Trump likely to try to reverse Obama environment initiatives

President-elect Donald Trump has not minced words about his approach to environment and energy policy: He loathes regulation and wants to increase the use of coal, offshore drilling and fracking.

Trump has said he believes climate change is a hoax and that he would "cancel" US involvement in the landmark Paris Agreement on global warming.

While he has been vague about precise policies, Trump's election likely means trouble for some of President Barack Obama's signature environmental initiatives, environmentalists and policy analysts say.

They say it's probable that Trump's administration will seek to weaken or kill the Clean Power Plan, a cornerstone Obama policy meant to reduce carbon pollution from the nation's power plants as part of an effort to combat climate change.

The Clean Power Plan is being challenged in federal court, and if it survives, Trump could move to scuttle it.

But not without a fight.

"We don't consider the CPP dead. We have many tools to help preserve it," said David Goldston, director of government affairs for the Natural Resources Defense Council.

"He can't just snap his fingers and wish away regulations. There'd be a backlash, which would make Congress think twice."

Any move to back out of the Clean Power Plan or the Paris Agreement could be extremely unpopular moves, environmentalists argue.

President elect Trump and wife Melania headed to 1600 Pennsylvania Ave to discuss the transition of power.
Source: 1 NEWS



Day care owner accused of tying kids to car seats for up to seven hours, fastening shoe laces around their necks

The owner of an in-home day care accused of keeping infants and toddlers tied to their car seats for hours has been jailed in the United States on child endangerment charges.

An affidavit says Rebecca Anderson also yanked a six-month-old child by the bib around his neck, tied laces around the children's necks to limit their movement and gave them the painkiller acetaminophen to quiet them.

The 60-year-old is accused of having kept the small children tied up in car seats for at least seven hours a day at Becky's Home Child Care, her day care near Dallas, Texas.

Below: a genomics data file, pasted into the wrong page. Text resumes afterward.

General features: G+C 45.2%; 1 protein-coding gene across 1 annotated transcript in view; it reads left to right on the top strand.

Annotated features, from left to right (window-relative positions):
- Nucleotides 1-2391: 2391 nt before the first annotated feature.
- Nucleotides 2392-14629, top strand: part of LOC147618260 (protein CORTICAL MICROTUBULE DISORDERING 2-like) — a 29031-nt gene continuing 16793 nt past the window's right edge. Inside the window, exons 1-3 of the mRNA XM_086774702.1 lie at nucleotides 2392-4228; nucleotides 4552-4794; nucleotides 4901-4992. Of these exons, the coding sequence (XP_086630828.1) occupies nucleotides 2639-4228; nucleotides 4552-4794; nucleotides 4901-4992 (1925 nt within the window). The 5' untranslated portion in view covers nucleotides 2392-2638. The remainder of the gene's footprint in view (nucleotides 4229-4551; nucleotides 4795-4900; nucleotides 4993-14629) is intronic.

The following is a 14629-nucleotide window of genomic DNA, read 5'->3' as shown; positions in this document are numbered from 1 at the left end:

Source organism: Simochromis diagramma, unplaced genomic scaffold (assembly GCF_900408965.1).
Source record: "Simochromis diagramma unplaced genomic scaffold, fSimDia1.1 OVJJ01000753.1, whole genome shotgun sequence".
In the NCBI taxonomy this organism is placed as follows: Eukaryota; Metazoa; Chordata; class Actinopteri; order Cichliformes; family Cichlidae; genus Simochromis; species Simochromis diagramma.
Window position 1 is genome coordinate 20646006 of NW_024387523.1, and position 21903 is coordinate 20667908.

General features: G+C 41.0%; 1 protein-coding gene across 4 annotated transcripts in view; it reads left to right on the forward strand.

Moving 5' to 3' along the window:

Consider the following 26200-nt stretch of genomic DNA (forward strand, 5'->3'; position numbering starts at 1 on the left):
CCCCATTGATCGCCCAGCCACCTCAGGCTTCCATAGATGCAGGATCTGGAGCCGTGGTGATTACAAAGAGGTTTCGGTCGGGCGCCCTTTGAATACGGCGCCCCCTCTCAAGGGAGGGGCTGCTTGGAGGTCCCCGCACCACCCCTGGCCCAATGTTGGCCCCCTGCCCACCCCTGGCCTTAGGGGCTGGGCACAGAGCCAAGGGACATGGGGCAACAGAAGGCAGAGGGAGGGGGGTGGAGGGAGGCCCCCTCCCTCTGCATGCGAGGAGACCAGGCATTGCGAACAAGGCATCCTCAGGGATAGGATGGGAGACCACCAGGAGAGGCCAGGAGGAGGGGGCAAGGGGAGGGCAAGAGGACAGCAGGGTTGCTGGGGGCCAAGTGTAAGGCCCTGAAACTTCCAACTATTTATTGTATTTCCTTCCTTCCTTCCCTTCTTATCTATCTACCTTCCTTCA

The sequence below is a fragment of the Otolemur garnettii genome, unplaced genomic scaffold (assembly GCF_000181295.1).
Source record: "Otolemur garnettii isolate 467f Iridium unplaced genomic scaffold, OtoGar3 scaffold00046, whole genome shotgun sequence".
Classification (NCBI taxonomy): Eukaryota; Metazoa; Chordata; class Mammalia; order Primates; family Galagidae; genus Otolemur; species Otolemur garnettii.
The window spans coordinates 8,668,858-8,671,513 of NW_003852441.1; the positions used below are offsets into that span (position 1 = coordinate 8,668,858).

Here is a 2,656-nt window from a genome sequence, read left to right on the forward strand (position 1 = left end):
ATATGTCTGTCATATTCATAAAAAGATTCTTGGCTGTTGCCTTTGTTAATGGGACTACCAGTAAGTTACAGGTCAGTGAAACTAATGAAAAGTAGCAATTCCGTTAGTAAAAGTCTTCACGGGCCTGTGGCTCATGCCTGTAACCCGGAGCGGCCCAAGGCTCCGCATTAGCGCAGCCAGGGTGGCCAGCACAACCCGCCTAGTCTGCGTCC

When police executed a search warrant on her home, they found three children in a dark bedroom closet strapped to car seats, according to CBS 11 News in Dallas. Some of the children had to have shoelaces cut off their necks, police also said.

"It just kind of concerned me the way the kids sounded when the parents dropped them off," neighbour Susan Geldmeier told the news station, explaining that she would sometimes hear children wail when dropped off at the facility.

"It alarmed me to where I was like, 'Why are they sounding like that?'"

Anderson was booked Monday into the Dallas County jail on nine counts of child endangerment with bonds totalling NZ $68,000.

Rebecca Anderson Source: Dallas County Jail


Kidnap suspect accused of tying woman to pole at outlaw bikie clubhouse, assaulting her for days

A Sydney man has been charged after he allegedly kidnapped a woman, holding her prisoner and assaulting her for two days.

The 22-year-old woman told police she was walking in Cambridge Park in the city's west on Sunday when a man known to her forced her into his car and took her to an outlaw bikie clubhouse in Horsley Park.

She said she was tied to a pole and assaulted for two days.

The man allegedly forced her back into the car yesterday and drove to South Penrith. When he left the car, the woman managed to escape to a nearby property and call police, she said.

When police went to the clubhouse to arrest the 29-year-old man, he held officers off for two hours before surrendering peacefully.

He has been charged with kidnapping, assault and intimidation and is expected to appear in Fairfield Local Court today.

Sign on the top of an Australian police car in Sydney Source: istock.com